What Are Learning Resources?

For many people, the words educational materials invoke images of large, print, classroom textbooks with small type, outdated information, and content that covers the breadth but not depth of a subject. But learning resources are more than that. They are any tool that helps teachers teach and students learn.

Learning resources include:

Textbooks (print and digital)
Workbooks
Worksheets
Manipulatives (blocks, beads, etc.)
Flashcards
Educator workshops
Non-fiction books
Posters
Educational games

Apps
Websites
Software
Online courses
Activity books
Graphic novels
Reference books
DVDs
CDs
Magazines & periodicals

Study guides
Teacher guides
Labs
Models
Movies
Televisions shows
Webcasts
Podcasts
Maps & atlases

At the AAP PreK-12 Learning Group we support the development and delivery of quality learning resources in all media, across all ages, for all educational settings. Our members provide a rich array of innovative educational materials for formal classroom instruction and personal learning outside the school, touching virtually every school, teacher, student, and family. Content can encompass an entire semester on the works of Shakespeare or provide a deeper dive into a single topic like multiplying fractions or learning how to juggle.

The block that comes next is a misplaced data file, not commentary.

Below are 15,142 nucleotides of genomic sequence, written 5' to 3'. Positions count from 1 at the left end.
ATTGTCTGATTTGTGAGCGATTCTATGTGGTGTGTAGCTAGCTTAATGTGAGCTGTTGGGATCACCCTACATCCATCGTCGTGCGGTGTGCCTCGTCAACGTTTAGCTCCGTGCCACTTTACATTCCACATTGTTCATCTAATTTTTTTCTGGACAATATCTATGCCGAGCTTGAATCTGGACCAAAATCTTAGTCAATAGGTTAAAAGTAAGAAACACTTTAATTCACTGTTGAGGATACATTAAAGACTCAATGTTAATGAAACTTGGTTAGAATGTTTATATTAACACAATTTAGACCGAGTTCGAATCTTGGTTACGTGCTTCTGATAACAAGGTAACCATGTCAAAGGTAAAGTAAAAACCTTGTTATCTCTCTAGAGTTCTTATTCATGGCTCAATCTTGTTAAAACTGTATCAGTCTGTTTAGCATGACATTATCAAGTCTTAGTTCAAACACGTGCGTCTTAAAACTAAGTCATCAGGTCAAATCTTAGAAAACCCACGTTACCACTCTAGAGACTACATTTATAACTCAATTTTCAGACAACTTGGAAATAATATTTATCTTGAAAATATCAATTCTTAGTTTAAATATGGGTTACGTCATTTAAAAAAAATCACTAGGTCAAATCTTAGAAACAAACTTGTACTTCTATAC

We acknowledge that students can’t learn from one type of instructional material alone and believe that it’s the educators, parents, and administrators who can best determine what content will be effective for learners. Supplemental resources help teachers differentiate instruction and engage students who, for whatever reason, need enrichment beyond the core classroom material. No matter which materials are used, though, parents and educators should hold all instructional content providers accountable for the quality of their learning resources.

Resources for formal learning must consider reading, language, developmental, and ability levels; include qualitative and quantitative assessment; and contain comprehensive teacher guides. In addition, they must be accurate, evidence-based, objective-driven, and designed to engage today’s students and teachers as well as aligned to state, district, and curriculum standards. Informal learning resources must still adhere to quality content and design standards as well as providing a meaningful education experience.

For more a checklist of quality content markers for any resource, read here.

Read here for more information on instructional materials funding.